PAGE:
He was just a common soldier and his ranks are growing thin,
But his presence should remind us we may need his like again.
For when countries are in conflict, then we find the soldier’s part
Is to clean up all the troubles that the politicians start.

If we cannot do him honor while he’s here to hear the praise,
Then at least let’s give him homage at the ending of his days.
Perhaps just a simple headline in a paper that would say,
Our Country is in mourning, for a soldier died today.

© A. Lawrence Vaincourt

For more information about this poem, please visit: http://vaincourt.homestead.com/

 

This second poem which also seems to me appropriate on a day so full of flags and fervor, is one I’ve had hanging on my wall for years.  I found it when writing An Excess of Love (it’s on page 437) and it never fails to move me to tears.

 Two Sides of War (All Wars)

by Grantland Rice

All wars are planned by older men,
In council rooms apart,
Who call for greater armament
And map the battle chart.
But out along the shattered fields
Where golden dreams turn gray,
How very young the faces were
Where all the dead men lay.
Portly and solemn in their pride,
The elders cast their vote
For this or that, or something else,
That sounds the martial note.
But where their sightless eyes stare out,
Beyond life’s vanished joys,
I’ve noticed nearly all the dead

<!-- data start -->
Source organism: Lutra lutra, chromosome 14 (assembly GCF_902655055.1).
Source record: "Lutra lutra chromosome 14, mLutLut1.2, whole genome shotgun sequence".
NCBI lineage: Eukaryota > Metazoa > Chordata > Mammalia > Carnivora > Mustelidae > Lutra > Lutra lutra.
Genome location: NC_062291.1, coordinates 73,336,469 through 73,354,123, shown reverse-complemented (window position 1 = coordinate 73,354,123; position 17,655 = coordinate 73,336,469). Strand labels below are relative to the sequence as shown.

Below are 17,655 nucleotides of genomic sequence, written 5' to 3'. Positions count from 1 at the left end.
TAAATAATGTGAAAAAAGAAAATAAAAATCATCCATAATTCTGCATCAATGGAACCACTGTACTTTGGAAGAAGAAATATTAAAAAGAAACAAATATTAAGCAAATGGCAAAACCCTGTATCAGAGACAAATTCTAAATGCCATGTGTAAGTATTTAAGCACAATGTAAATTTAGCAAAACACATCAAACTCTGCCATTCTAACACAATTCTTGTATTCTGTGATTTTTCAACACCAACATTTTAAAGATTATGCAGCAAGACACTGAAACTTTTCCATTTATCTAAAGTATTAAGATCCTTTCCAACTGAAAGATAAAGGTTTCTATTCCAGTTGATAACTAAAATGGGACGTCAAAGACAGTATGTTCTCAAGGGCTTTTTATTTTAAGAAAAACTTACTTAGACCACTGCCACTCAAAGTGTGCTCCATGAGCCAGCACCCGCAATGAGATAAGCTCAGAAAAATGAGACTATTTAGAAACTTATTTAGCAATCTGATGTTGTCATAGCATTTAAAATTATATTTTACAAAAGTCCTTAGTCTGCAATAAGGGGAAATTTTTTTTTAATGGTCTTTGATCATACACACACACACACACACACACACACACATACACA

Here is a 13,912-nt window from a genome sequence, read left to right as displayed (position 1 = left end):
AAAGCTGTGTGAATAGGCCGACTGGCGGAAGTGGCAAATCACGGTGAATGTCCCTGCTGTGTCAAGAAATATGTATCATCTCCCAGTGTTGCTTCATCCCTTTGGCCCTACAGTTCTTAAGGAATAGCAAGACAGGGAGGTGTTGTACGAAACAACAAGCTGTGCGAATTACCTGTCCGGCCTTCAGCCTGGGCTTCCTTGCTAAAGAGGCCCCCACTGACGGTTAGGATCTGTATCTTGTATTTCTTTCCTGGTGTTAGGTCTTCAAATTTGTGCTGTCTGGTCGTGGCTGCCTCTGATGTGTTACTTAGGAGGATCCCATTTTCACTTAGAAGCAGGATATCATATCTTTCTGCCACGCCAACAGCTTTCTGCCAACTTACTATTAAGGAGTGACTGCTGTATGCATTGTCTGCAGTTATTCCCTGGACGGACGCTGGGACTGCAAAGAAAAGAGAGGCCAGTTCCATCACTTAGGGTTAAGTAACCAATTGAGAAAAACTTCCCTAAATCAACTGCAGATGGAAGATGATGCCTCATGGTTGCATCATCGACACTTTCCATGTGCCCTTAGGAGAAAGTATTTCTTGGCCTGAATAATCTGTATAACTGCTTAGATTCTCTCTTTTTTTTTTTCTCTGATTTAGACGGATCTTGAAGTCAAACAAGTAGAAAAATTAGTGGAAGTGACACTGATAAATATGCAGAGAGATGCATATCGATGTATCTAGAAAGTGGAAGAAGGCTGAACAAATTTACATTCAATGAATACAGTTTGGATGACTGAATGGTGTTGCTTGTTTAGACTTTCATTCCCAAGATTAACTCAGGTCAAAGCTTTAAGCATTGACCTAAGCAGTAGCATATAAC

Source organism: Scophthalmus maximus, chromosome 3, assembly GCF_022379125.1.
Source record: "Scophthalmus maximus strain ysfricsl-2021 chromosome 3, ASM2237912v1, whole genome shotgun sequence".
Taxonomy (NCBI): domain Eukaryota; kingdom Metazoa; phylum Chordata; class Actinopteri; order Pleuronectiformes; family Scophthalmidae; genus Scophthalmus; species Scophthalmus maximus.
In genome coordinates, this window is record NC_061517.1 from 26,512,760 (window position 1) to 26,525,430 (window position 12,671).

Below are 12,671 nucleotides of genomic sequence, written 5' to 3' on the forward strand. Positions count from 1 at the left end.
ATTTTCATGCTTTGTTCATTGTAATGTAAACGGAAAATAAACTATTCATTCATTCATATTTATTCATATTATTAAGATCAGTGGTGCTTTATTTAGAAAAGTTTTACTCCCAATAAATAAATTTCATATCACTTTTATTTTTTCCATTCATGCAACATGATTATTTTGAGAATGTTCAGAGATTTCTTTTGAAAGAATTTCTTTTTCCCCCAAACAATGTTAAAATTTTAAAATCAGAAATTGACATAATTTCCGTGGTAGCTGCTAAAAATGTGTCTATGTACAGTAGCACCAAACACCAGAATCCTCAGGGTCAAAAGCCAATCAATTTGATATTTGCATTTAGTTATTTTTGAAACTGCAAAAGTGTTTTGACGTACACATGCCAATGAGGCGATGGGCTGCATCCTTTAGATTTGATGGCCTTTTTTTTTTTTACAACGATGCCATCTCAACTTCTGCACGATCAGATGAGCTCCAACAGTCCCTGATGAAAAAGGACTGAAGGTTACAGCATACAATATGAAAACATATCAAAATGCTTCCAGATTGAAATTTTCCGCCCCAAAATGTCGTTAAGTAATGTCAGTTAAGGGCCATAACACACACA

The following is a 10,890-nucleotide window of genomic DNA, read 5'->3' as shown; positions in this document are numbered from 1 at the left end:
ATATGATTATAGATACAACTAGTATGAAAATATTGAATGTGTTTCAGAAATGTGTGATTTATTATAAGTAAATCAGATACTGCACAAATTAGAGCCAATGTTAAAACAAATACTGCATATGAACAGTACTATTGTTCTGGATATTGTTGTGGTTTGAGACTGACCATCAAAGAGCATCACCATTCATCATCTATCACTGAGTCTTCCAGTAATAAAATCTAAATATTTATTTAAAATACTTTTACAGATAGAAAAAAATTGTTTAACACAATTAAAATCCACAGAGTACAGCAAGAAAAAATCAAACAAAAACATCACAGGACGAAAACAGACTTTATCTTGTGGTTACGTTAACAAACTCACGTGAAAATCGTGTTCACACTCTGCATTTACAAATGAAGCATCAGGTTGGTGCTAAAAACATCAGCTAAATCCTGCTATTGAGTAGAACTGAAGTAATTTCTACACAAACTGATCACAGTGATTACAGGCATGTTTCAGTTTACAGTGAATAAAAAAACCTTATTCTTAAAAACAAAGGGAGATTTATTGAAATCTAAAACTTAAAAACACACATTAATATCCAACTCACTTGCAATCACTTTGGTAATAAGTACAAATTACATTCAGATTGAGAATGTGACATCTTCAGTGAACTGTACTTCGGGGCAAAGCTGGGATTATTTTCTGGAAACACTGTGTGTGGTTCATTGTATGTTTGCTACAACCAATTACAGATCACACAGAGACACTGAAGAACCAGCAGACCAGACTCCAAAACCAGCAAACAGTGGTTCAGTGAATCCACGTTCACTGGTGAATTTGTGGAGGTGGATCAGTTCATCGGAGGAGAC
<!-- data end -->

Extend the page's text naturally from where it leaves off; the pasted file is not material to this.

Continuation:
Were hardly more than boys.

young soldier

© Grantland Rice

Posted on June 29th 2012 in Poetry, Politics, The Philosopher’s Teacup

4 Responses to “The 4th of July Meets Memorial Day”

  1. Gerry Says:

    My nephew Michael was KIA in Iraq in 2005. It warms my heart to think there are people who never knew him, think of him and all the other brave men and women who died in service to our country. Thanks Cathy.

  2. Cathy Says:

    I’m so very sorry to hear about the loss of your nephew, Gerry…he and all the others who fought and died for a cause they believed in deserve to be honored and remembered with gratitude.

  3. Rozanne Gates Says:

    Hello Cathy, I always cringe a bit when the conversation turns to war and “heroes.” My father was a Colonel in the US Army during WWII. It was his proudest achievement. But I evolved. War is for the moneyed class. Wars are fought by innocent people lured into thinking they are doing something good for their country when in fact they are only working for corporate interests. We would be much safer, much richer, and more educated if we abolished armies, abolished war and start rethinking the word “hero.” I dream of the day when the corporations decide to give a war and everyone refuses to go. We are not doing anyone anywhere a service by glorifying people in uniforms who have volunteered to protect corporate interests around the globe. I for one am sick of it.

  4. Cathy Says:

    I understand your disheartenment about war and your distrust of those who provoke them, Rozanne, but I disagree about heroes. I don’t think those in uniform volunteer to protect corporate interests, I think they volunteer with good heart and considerable courage to protect and defend an ideal they believe in. If they are led to this by leaders who lie or by unscrupulous and greedy political interests, they are not the ones to blame. I believe those men and women who sacrifice themselves by giving “the last full measure of devotion” do so honorably, bravely and in good conscience, and therefore deserve both our understanding and our gratitude. I’m afraid we may have to agree to disagree on this subject.